Views and debates on climate change policy
Home | Panelists | Staff Blog | RSS

THE QUESTION

Cap-and-trade alternatives

If the Senate moves away from a climate bill that includes cap-and-trade -- a strategy, which allows companies and organizations to buy and sell pollution credits to meet a national limit on greenhouse gas emissions -- what alternatives should be included in the bill instead?

Posted by Washington Post Editor on March 5, 2010 6:00 AM
FROM THE PANEL

Some benefits of cap and trade can't be replaced

While there are many policy tools needed to address climate change, there are benefits to cap-and-trade systems that can't be replaced. First and foremost, there is the cap: legislating a limit on emissions is the only way to guarantee the...

Posted by Lars G. Josefsson, on March 9, 2010 7:30 AM

The proof is in the pudding

We have some pretty good intelligence on the climate bill being championed by Senators Kerry, Lieberman and Graham. Still, I am not going to play the speculation game.

Posted by Pam Faggert, on March 5, 2010 12:00 PM

Congress should do the right thing -- nothing

The same ethical advice for doctors also makes sense for Congress as it considers several pending global warming bills -- first do no harm.

Posted by Ben Lieberman, on March 5, 2010 10:32 AM

Recycle taxes with a carbon-based tax system

Since this debate began decades ago, the major alternative to cap-and-trade has been a carbon-based tax system, especially one in which the revenues are recycled to reduce other taxes.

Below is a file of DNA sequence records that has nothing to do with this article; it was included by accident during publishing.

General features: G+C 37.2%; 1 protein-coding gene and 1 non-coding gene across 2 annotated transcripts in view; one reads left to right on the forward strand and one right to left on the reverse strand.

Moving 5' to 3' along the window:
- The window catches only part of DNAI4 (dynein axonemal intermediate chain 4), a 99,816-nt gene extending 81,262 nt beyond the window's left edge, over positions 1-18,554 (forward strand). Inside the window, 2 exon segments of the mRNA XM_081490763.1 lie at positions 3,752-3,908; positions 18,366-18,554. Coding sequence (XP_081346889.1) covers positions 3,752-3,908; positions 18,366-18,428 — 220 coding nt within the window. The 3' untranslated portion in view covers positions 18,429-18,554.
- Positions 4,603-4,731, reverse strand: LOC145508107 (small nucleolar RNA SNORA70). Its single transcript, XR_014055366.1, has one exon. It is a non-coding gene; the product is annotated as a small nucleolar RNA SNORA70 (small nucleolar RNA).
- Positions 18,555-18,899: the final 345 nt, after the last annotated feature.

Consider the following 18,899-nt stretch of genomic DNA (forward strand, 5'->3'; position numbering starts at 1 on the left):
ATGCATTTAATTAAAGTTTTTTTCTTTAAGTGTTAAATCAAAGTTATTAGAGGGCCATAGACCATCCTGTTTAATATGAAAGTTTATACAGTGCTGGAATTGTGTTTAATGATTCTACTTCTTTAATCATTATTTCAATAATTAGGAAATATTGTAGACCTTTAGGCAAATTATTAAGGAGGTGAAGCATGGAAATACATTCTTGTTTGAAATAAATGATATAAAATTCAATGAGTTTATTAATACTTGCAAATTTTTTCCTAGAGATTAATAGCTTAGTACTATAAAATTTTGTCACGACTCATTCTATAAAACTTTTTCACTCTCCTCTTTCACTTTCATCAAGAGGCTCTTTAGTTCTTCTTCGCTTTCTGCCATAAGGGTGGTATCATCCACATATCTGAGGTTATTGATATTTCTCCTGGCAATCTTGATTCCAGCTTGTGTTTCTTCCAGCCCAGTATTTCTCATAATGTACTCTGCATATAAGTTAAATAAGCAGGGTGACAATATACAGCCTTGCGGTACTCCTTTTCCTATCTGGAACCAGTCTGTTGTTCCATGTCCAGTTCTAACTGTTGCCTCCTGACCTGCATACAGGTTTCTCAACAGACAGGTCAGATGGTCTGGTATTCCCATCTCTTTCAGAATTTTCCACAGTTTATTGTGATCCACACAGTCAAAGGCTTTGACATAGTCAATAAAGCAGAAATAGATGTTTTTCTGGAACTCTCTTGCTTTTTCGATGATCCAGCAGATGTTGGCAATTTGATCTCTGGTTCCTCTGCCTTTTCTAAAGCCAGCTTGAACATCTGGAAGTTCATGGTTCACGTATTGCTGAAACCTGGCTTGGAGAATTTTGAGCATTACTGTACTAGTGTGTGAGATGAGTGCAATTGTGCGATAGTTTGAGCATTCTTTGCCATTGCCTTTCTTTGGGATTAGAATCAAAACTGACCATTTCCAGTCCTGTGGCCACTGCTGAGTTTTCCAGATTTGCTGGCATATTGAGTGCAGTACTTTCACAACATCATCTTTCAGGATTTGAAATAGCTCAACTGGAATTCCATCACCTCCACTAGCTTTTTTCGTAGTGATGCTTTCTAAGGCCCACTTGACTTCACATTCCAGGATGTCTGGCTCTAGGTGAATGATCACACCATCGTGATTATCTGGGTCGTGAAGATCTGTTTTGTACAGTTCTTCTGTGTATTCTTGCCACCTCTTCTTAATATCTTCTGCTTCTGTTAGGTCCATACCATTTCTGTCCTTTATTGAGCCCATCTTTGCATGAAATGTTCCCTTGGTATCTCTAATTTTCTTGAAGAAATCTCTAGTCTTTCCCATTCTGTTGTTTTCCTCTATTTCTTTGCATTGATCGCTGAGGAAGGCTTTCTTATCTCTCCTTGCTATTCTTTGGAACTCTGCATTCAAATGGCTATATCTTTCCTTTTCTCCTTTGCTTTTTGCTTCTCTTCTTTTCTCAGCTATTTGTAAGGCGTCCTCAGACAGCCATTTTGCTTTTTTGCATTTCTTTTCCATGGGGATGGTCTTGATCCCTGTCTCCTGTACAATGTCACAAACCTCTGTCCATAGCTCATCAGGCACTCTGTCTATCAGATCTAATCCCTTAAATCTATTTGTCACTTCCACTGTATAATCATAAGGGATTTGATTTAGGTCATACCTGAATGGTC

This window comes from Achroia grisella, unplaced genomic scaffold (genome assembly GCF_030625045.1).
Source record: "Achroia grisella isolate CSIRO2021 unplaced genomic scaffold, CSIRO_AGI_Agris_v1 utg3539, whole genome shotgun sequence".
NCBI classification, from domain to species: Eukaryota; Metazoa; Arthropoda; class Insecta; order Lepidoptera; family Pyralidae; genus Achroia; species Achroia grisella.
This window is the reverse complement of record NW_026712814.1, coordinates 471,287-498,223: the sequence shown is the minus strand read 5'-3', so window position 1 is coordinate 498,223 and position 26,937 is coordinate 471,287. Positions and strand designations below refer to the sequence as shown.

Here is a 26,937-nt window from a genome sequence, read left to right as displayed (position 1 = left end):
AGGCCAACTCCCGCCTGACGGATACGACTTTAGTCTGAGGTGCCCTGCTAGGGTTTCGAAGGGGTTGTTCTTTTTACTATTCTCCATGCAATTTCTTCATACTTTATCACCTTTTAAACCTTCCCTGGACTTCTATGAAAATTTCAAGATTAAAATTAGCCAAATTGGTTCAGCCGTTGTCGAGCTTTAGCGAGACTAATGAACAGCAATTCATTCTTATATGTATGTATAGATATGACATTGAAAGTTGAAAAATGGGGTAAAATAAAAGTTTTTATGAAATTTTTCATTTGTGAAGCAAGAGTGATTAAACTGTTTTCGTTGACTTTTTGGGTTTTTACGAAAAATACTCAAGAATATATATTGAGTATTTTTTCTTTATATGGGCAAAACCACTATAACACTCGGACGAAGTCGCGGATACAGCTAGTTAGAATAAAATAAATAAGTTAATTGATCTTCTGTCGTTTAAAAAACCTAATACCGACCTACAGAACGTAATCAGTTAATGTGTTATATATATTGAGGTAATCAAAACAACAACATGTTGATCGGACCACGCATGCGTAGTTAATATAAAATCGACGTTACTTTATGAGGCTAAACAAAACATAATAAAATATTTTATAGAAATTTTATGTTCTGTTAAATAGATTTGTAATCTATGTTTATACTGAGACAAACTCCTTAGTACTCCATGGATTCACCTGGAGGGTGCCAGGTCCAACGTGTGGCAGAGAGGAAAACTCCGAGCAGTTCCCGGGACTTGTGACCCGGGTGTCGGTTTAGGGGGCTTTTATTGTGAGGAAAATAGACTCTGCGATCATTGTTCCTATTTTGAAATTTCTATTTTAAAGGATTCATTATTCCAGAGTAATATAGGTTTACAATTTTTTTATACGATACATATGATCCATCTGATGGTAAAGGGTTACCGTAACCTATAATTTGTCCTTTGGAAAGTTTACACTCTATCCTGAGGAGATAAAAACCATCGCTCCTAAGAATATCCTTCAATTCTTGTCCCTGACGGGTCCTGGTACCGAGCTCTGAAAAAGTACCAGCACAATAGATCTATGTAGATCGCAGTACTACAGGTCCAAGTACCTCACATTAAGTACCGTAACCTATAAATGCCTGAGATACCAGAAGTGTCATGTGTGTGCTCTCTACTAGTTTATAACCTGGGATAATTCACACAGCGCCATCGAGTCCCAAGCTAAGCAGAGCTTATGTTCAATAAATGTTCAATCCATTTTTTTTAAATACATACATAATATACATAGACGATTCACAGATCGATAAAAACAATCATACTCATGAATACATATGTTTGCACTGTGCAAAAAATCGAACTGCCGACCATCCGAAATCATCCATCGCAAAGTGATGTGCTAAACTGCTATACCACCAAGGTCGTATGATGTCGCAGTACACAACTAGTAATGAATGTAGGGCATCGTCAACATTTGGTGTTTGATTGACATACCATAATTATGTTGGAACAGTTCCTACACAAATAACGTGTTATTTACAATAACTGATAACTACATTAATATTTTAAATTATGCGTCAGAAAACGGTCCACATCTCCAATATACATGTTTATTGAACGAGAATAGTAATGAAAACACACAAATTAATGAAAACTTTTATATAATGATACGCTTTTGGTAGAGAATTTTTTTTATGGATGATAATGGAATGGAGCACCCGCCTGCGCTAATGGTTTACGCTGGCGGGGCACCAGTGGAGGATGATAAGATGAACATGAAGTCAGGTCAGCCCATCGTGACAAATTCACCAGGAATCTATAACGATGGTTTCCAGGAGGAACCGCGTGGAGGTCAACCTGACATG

Posted by Robert J. Shapiro, on March 5, 2010 9:54 AM

Establish decision-making foundation

The discussion of alternatives should begin with a new paradigm. For the past 20 years, the foundation for climate legislation has been projections of an impending catastrophe. What we have seen over that period of time is a climate which has not been a lot different than that existed over comparable periods since the end of the Little Ice Age

Posted by William O'Keefe, on March 5, 2010 9:37 AM

Give money back

What about, you know, giving the money back to the people.

Posted by Bill McKibben, on March 5, 2010 9:33 AM

Controls needed to protect consumer energy prices

An important addition to any new climate bill is a refund mechanism to protect lower and middle class families from increased energy prices. No matter what road Congress takes to control our greenhouse emissions, energy prices will rise to some extent. The costs businesses incur in their compliance of any new rules will be passed on to consumers.

Posted by Richard L. Revesz, on March 5, 2010 9:30 AM

FEATURED COMMENTS

Make a Comment  |  All Comments (25)

 
Contact Us
RSS Feed
Subscribe to The Post

© 2010 The Washington Post Company